Nowadays, Google My Business and websites have replaced the yellow pages. If you want to compete, you need a simple website to display your services and contact info as well as an “About us.” A simple website costs around $1000.
This is a small price to pay. Because once you’ve built a website and registered your business with Google, your prospects will have a way to find you!
When they search for junk removal through Google, your business will show up! And if you use Workiz’s business management and scheduling software, you can even add a “Book Now” option. Because of Workiz’s exclusive integration with Google Local Service Ads, once your client books, the new job will be added to your Workiz schedule automatically. Remember, your prospects like booking jobs quickly and easily!
Finally, landfills charge for dumping the junk. Contact your local landfills so you can calculate these costs into your expenses. On the plus side, you can sell scrap metal to offset these costs.
Field Management Software
Most service businesses use business management software to automate the standard processes of running their business, including:
- Scheduling and dispatching
- Invoicing and online payments
- Automated customer alerts, updates, and reminders
- Online and chatbot booking
- Employee tracking
- In-app service phone system
- Route planning
- Back office accounting and systems integration
Junk removal businesses are quickly replacing their clipboards with tablets and smartphones to run more efficient and professional businesses. While the costs are low, the benefits of field management software are tremendous.
3 steps to start a junk removal business
To figure out how to start a junk removal business, begin with the following 3 steps.
1. Business and marketing plan
Writing a business plan will help you to focus your ideas and plans so you can determine if your business is viable. As you build your business plan, you’ll need to answer the following questions:
- What is your mission statement?
- What are your future goals for the business?
- What are your upfront costs, and how do you plan to cover them?
- Who is your target audience? Do you have a niche (i.e. college students, senior citizens moving into nursing homes, commercial businesses, families, etc.)?
- Where and how will you market to your prospects?
With answers to the above questions, you can begin writing a business plan.
2. Ongoing expenses
To determine and project your potential profitability, calculate the following expenses and use them to determine how much to charge your clients. If you can’t cover these expenses, then you’re either charging too little or do not have enough work.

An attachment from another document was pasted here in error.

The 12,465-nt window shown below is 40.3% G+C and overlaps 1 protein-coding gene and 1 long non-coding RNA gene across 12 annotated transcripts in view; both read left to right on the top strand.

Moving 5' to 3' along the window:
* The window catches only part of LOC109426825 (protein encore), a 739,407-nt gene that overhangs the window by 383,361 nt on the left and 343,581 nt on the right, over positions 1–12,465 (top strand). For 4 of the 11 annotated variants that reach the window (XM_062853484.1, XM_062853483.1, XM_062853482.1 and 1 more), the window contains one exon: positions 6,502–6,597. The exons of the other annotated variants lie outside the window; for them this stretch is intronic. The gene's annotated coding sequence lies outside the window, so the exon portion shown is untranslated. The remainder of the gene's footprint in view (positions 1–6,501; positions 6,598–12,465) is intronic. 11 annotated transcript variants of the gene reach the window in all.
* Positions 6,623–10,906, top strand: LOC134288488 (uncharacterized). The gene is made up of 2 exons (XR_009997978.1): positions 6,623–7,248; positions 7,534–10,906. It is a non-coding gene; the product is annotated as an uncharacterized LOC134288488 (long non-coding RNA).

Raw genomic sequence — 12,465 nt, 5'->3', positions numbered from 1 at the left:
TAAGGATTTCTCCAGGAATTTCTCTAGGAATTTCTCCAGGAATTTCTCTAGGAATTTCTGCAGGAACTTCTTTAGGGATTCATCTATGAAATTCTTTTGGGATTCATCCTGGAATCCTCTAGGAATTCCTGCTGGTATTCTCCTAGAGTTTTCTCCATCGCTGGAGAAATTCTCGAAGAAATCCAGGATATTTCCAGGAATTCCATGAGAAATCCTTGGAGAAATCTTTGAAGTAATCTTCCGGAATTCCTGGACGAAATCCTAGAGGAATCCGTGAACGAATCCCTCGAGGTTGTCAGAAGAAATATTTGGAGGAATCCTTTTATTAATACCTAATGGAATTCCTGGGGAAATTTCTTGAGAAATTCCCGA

Vehicle expenses include monthly truck payments (if you don’t own the vehicle outright), insurance, registration, maintenance, and gas.
Bookkeeping, marketing, etc.
- How many employees do you need on a job, and how much do they earn?
- How long does it take to load and unload your truck
- What are the drop-off fees at the landfill?
- What are the drop-off fees for hazardous waste?
Supplies and maintenance
Keep in mind that sometimes tools break and trucks malfunction. Don’t be surprised when these expenses turn up. Put aside money to cover these costs.
While publicizing your business through social media is a great way to get your name out there, it won’t be enough in the beginning. Targeted paid ads through Google, Facebook, and other social media will help you build additional name recognition.
3. Income potential based on your location & target audience
If there are other junk removal companies in your area, there’s probably work to be found. Conduct a search on Google Trends to see if people in your area are searching for junk removal services.
Keep in mind that if you work in a more stagnant area where people tend to stay put for thirty years, there will be less work available. In areas that host a transient population like older adults (downsizing to retirement homes or nursing facilities) and college students moving in and out of apartments, you’ll have a better chance of finding jobs.
To be a market leader
Learning how to start a junk removal business is not hard. But it requires careful planning, budgeting, and a lot of perseverance. If you’re motivated and stick with it, your junk removal business will soon lead the market, and your pockets will fill up.